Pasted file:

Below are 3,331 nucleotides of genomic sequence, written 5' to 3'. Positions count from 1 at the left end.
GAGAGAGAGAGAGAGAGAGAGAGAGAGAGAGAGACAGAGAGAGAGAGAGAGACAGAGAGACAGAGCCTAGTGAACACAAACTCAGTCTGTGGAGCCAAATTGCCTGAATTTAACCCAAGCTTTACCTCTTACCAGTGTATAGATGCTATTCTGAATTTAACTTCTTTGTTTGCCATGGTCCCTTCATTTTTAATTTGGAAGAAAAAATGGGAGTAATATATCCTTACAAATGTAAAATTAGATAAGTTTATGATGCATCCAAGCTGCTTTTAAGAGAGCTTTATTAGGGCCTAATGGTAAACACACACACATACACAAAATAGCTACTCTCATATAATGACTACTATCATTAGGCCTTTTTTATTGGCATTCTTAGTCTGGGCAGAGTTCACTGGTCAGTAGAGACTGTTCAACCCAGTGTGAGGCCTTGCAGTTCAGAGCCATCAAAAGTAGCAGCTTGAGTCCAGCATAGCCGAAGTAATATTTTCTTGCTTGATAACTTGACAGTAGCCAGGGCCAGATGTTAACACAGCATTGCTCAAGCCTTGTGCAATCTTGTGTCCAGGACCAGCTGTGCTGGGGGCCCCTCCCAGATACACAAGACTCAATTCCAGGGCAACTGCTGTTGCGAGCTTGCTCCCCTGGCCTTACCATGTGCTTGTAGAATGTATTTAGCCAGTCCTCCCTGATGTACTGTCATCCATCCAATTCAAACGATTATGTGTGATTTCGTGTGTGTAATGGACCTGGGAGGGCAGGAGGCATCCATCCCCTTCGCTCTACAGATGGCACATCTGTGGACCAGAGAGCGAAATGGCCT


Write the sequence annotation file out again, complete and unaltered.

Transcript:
Below are 3,331 nucleotides of genomic sequence, written 5' to 3'. Positions count from 1 at the left end.
GAGAGAGAGAGAGAGAGAGAGAGAGAGAGAGAGACAGAGAGAGAGAGAGAGACAGAGAGACAGAGCCTAGTGAACACAAACTCAGTCTGTGGAGCCAAATTGCCTGAATTTAACCCAAGCTTTACCTCTTACCAGTGTATAGATGCTATTCTGAATTTAACTTCTTTGTTTGCCATGGTCCCTTCATTTTTAATTTGGAAGAAAAAATGGGAGTAATATATCCTTACAAATGTAAAATTAGATAAGTTTATGATGCATCCAAGCTGCTTTTAAGAGAGCTTTATTAGGGCCTAATGGTAAACACACACACATACACAAAATAGCTACTCTCATATAATGACTACTATCATTAGGCCTTTTTTATTGGCATTCTTAGTCTGGGCAGAGTTCACTGGTCAGTAGAGACTGTTCAACCCAGTGTGAGGCCTTGCAGTTCAGAGCCATCAAAAGTAGCAGCTTGAGTCCAGCATAGCCGAAGTAATATTTTCTTGCTTGATAACTTGACAGTAGCCAGGGCCAGATGTTAACACAGCATTGCTCAAGCCTTGTGCAATCTTGTGTCCAGGACCAGCTGTGCTGGGGGCCCCTCCCAGATACACAAGACTCAATTCCAGGGCAACTGCTGTTGCGAGCTTGCTCCCCTGGCCTTACCATGTGCTTGTAGAATGTATTTAGCCAGTCCTCCCTGATGTACTGTCATCCATCCAATTCAAACGATTATGTGTGATTTCGTGTGTGTAATGGACCTGGGAGGGCAGGAGGCATCCATCCCCTTCGCTCTACAGATGGCACATCTGTGGACCAGAGAGCGAAATGGCCT